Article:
For as long as I can remember, the big knock on MTV has been that “they don’t play videos anymore.” And while that’s mostly true, and the network has shifted its focus to other kinds of “programming,” MTV is still a major outlet for (usually major label) artists on the verge of breaking through. But there are a lot more music videos out there than programming hours, and as a result, the Internet is taking over the medium. Initially artists and labels took to the Web because in a post-”Real World” world, they simply needed a place to go. On the Web, you can curse, you can run long films in support of a three-minute song, and you can distribute with the click of a mouse. OK GO’s now-legendary treadmill routine exploded on YouTube, not on television, and brought the band a new level of celebrity. But now, the Web is transforming the music video into something far more interactive and non-linear.
Case in point: the new short film entitled “The Wilderness Downtown,” is a music video of sorts for “We Used to Wait,” a cut off the new Arcade Fire album. The song is about an even older medium of expression – the letter, and the video prompts the user to write a letter to “your younger self.” At the homepage, the website asks you to start by entering your childhood address – which becomes the “where” of the film as it unfolds. Creator Chris Milk uses Google Earth and Google StreetView to take you through the actual neighborhood where you grew up. The protagonist, a hooded, faceless character presumably standing in for the viewer, furiously runs through the entirety of the video in time with the rhythm of the song. As the runner barrels through miles of generic streetscape, the viewer sees her own childhood home fly by in other pop-up windows. The video is about you, and no two users will have the same experience.
The Arcade Fire isn’t new to interactive video. Back in 2007, the band presented the haunting visual companion to their song, Neon Bible on a flash website. That time around, a mostly disembodied Win Butler sits in the darkness, and the user clicks on his hands, eliciting surprising changes to the page’s environment.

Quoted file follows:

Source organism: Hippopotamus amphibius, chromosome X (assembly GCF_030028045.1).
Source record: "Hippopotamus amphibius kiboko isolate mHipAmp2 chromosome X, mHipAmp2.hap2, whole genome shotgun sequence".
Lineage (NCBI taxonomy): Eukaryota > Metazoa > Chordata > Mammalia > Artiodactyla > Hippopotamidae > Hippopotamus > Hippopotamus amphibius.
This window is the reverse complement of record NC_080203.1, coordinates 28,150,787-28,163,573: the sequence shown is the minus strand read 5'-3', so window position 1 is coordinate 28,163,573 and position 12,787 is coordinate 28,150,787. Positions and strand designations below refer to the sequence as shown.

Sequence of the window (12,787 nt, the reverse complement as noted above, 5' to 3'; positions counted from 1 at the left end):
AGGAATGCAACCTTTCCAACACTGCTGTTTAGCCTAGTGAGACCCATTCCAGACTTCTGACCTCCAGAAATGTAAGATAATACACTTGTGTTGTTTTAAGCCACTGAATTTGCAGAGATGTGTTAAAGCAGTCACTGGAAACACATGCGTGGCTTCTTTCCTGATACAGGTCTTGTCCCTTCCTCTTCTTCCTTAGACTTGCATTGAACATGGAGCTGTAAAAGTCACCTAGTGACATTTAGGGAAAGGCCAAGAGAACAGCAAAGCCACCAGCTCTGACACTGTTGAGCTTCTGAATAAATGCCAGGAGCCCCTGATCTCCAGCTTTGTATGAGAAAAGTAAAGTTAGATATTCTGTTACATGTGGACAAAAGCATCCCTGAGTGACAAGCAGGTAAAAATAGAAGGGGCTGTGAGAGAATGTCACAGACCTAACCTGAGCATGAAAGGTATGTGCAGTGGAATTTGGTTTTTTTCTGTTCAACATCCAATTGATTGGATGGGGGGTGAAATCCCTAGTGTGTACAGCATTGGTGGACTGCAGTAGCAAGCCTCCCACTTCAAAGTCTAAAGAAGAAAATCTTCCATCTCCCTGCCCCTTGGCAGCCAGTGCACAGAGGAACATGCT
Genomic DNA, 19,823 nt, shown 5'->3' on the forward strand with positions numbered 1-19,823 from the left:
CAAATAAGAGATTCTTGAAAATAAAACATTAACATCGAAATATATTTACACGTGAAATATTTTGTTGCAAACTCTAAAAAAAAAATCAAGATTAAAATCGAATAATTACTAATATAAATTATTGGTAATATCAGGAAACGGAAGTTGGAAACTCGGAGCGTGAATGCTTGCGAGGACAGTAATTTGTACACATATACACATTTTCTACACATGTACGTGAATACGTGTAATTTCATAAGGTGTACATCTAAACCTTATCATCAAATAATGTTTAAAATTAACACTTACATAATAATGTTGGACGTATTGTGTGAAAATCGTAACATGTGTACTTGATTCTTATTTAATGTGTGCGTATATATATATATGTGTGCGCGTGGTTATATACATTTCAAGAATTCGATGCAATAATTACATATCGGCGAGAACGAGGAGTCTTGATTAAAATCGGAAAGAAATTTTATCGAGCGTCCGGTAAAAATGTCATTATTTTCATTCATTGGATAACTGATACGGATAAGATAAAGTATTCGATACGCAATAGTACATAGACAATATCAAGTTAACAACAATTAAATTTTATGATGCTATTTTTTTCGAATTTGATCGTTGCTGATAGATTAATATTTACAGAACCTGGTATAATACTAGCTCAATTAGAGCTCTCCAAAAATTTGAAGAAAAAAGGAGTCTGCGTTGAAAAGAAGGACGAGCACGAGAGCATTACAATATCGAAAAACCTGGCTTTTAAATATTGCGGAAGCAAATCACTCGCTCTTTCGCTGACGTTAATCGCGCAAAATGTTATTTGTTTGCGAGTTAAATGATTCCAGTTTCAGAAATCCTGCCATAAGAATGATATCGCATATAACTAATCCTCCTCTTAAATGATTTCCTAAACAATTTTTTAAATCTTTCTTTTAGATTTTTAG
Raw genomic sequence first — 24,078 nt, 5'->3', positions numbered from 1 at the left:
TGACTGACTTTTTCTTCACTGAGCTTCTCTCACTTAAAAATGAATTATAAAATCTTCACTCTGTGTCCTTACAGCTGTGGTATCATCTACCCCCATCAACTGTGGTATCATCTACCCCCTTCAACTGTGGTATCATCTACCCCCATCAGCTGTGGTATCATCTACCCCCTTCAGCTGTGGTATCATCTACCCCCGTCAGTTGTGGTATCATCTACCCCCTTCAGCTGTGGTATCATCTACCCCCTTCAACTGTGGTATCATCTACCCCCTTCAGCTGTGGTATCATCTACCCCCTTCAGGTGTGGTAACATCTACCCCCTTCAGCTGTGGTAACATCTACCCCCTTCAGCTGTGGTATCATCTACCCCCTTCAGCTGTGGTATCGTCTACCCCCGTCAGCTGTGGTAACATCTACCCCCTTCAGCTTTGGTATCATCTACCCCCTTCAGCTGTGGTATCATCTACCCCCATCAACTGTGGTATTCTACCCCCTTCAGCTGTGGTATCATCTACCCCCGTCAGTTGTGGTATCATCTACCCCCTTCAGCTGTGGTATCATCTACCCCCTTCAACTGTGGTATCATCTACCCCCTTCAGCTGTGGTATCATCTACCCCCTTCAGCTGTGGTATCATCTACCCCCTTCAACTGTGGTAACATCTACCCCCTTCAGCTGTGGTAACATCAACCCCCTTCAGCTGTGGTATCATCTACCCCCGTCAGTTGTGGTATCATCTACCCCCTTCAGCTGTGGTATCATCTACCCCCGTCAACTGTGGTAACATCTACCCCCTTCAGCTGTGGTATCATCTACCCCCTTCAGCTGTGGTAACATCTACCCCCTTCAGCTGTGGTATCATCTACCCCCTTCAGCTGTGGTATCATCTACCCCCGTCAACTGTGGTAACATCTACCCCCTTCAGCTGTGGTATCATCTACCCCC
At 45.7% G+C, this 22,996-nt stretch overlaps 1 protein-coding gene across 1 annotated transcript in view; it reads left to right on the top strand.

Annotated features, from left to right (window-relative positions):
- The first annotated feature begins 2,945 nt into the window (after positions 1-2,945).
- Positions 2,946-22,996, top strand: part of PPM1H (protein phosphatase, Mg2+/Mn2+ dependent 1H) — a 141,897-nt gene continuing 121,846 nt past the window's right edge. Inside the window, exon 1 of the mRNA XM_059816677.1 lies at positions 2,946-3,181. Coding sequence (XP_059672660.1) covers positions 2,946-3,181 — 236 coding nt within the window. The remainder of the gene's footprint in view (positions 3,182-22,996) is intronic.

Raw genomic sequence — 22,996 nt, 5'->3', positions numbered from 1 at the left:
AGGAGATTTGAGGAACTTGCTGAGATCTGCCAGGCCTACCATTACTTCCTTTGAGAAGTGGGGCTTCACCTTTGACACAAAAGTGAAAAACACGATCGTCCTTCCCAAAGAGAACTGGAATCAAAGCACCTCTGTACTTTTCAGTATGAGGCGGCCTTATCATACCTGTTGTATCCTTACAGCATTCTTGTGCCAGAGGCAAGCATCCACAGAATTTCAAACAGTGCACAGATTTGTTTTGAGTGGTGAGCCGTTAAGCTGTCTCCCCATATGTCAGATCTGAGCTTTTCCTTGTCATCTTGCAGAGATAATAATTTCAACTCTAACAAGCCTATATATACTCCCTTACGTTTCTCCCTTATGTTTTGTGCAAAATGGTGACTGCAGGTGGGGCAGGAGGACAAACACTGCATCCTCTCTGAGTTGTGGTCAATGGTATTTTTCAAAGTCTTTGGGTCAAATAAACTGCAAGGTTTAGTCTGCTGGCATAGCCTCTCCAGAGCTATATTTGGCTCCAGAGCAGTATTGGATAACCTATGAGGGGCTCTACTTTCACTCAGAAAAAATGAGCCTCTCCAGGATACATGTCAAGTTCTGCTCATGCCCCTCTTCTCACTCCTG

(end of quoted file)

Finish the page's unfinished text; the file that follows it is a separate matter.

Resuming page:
If “The Wilderness Downtown” is about building intimacy with an audience through real-word touchstones, the new interactive music video from Broken Bells is something far more abstract. “October” casts the user as a beam of light, a paintbrush on a psychedelic spacescape. Seemingly random objects fly by like constellations, as the user pushes the cursor-controlled-light-beam-paintbrush-thingy into the darkness ahead. Think Sulu taking the Enterprise into warp speed, on acid.
Also from the “flights of fancy” department comes the video for Placebo’s 2009 hit, “The Neverending Why.” In this case, the user pilots a Falkor-inspired dragon over a world that seems equal parts Coraline and Terry Gilliam. It’s a very kinetic setting, and the interface is certainly immersive, but “The Neverending Why” falls victim to an ill that even the best video can’t cure: A terrible, terrible song. If you could build your own tune, then we’d have a truly pleasurable interactive experience on our hands.
Enter: The Cold War Kids. The California foursome designed a video last year that gave the user control over both the video and the audio. At rise, we see the band members facing forward, leaning on their instruments, bored and waiting for something to happen. The user can freely click and un-click each musician which toggles their part in the mix. It’s like playing with the knobs on a four track, so if you want to hear an instrumental version, just un-click the singer. If you just want vocals and drums alone, you can activate just those instruments.
Interactivity is the Web’s strong suit, and it’s hard to image the future of the music video taking place anywhere else. MTV’s role in the recording industry changed years before this latest evolution in music video, and in those years there has been much lamenting on the part of critics and artists about the new direction. But now the Web can offer musicians something TV never could. As a medium for the music video, the Internet is infinitely more pliable than television, and the possibilities are manifold. The old media approach of the linear music video isn’t dead, but it isn’t the only way anymore, and it may not be the best way.
And while it’s truly great as is now, I’d still love to see a clickable version of Peter Gabriel’s “Sledgehammer.”